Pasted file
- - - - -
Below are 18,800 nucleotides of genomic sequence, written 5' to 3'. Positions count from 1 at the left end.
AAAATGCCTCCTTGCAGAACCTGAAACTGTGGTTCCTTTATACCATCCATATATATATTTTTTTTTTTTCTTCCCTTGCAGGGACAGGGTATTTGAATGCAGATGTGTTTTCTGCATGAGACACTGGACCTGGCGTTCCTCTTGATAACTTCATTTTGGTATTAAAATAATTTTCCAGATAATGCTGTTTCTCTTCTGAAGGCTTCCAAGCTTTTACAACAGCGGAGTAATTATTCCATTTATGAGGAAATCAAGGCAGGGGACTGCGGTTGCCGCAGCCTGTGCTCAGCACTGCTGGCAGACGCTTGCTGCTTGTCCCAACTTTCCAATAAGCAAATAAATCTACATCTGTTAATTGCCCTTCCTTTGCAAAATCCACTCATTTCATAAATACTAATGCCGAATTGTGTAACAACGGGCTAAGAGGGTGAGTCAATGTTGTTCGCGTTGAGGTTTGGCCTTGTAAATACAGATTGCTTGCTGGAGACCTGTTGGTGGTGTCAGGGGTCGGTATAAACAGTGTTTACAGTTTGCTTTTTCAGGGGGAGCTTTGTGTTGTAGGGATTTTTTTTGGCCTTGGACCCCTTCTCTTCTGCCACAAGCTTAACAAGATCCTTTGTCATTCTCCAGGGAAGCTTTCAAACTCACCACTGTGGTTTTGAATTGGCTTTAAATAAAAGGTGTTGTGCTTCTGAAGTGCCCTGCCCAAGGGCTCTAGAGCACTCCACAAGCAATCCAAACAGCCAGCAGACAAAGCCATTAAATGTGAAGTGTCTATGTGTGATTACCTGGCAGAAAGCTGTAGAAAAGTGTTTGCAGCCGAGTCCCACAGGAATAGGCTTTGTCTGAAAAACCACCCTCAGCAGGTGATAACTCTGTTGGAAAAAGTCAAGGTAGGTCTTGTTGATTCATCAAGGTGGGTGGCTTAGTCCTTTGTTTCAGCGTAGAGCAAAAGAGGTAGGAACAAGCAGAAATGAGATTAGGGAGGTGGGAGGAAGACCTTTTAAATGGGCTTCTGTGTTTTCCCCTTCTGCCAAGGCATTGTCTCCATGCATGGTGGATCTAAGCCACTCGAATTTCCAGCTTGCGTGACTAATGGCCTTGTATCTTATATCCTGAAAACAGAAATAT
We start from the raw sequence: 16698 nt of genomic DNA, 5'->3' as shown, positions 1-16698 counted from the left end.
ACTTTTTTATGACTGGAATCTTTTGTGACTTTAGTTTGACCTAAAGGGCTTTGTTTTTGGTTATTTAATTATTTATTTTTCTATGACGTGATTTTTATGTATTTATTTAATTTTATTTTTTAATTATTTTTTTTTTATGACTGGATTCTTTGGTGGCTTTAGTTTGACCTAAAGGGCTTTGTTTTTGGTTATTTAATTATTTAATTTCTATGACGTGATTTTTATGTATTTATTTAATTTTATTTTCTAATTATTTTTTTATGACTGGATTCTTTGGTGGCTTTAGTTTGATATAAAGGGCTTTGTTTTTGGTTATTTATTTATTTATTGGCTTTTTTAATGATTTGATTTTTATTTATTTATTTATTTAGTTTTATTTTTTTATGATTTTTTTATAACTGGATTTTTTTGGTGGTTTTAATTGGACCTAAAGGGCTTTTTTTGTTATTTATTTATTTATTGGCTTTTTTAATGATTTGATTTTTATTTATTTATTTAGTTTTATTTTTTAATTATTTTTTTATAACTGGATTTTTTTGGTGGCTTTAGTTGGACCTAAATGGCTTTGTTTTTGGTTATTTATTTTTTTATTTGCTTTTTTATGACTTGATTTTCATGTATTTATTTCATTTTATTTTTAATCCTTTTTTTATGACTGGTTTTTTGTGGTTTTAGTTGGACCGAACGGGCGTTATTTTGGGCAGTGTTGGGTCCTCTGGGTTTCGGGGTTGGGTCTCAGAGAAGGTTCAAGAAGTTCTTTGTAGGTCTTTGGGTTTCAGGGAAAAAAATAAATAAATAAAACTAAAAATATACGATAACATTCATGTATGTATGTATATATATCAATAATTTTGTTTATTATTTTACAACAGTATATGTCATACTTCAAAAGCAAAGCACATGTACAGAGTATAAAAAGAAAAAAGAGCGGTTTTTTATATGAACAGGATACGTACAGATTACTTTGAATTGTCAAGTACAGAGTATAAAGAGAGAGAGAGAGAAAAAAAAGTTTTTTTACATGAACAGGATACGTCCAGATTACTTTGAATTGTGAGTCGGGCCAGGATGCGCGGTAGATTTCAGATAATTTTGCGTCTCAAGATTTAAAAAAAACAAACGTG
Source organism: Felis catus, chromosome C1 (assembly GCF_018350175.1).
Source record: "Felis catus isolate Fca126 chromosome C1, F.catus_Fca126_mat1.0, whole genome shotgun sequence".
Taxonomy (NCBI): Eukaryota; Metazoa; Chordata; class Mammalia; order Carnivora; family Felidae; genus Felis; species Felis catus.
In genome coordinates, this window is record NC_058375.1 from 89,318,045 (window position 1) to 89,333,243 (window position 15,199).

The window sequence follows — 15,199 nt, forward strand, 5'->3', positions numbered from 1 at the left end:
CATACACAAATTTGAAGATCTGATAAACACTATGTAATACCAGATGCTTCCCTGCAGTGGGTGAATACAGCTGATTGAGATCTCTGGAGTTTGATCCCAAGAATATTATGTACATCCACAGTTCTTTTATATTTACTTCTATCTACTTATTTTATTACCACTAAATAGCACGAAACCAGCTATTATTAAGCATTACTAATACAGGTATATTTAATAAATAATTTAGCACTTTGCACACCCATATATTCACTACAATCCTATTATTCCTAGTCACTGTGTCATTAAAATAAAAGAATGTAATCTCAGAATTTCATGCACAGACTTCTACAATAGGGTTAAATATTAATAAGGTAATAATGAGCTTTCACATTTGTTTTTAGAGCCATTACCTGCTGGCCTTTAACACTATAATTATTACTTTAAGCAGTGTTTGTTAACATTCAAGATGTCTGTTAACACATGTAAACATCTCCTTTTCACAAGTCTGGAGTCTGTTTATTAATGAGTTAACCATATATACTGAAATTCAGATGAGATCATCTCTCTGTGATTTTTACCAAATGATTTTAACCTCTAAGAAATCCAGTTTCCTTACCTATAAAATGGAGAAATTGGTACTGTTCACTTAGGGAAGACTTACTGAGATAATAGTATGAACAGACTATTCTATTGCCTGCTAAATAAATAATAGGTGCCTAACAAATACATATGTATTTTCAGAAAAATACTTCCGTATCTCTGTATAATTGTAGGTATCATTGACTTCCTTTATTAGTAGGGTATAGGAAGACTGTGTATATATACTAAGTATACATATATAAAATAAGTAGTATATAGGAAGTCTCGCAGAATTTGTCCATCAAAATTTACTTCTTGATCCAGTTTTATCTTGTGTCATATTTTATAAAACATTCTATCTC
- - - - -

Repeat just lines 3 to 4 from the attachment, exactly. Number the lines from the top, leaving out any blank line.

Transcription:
We start from the raw sequence: 16698 nt of genomic DNA, 5'->3' as shown, positions 1-16698 counted from the left end.
ACTTTTTTATGACTGGAATCTTTTGTGACTTTAGTTTGACCTAAAGGGCTTTGTTTTTGGTTATTTAATTATTTATTTTTCTATGACGTGATTTTTATGTATTTATTTAATTTTATTTTTTAATTATTTTTTTTTTATGACTGGATTCTTTGGTGGCTTTAGTTTGACCTAAAGGGCTTTGTTTTTGGTTATTTAATTATTTAATTTCTATGACGTGATTTTTATGTATTTATTTAATTTTATTTTCTAATTATTTTTTTATGACTGGATTCTTTGGTGGCTTTAGTTTGATATAAAGGGCTTTGTTTTTGGTTATTTATTTATTTATTGGCTTTTTTAATGATTTGATTTTTATTTATTTATTTATTTAGTTTTATTTTTTTATGATTTTTTTATAACTGGATTTTTTTGGTGGTTTTAATTGGACCTAAAGGGCTTTTTTTGTTATTTATTTATTTATTGGCTTTTTTAATGATTTGATTTTTATTTATTTATTTAGTTTTATTTTTTAATTATTTTTTTATAACTGGATTTTTTTGGTGGCTTTAGTTGGACCTAAATGGCTTTGTTTTTGGTTATTTATTTTTTTATTTGCTTTTTTATGACTTGATTTTCATGTATTTATTTCATTTTATTTTTAATCCTTTTTTTATGACTGGTTTTTTGTGGTTTTAGTTGGACCGAACGGGCGTTATTTTGGGCAGTGTTGGGTCCTCTGGGTTTCGGGGTTGGGTCTCAGAGAAGGTTCAAGAAGTTCTTTGTAGGTCTTTGGGTTTCAGGGAAAAAAATAAATAAATAAAACTAAAAATATACGATAACATTCATGTATGTATGTATATATATCAATAATTTTGTTTATTATTTTACAACAGTATATGTCATACTTCAAAAGCAAAGCACATGTACAGAGTATAAAAAGAAAAAAGAGCGGTTTTTTATATGAACAGGATACGTACAGATTACTTTGAATTGTCAAGTACAGAGTATAAAGAGAGAGAGAGAGAAAAAAAAGTTTTTTTACATGAACAGGATACGTCCAGATTACTTTGAATTGTGAGTCGGGCCAGGATGCGCGGTAGATTTCAGATAATTTTGCGTCTCAAGATTTAAAAAAAACAAACGTG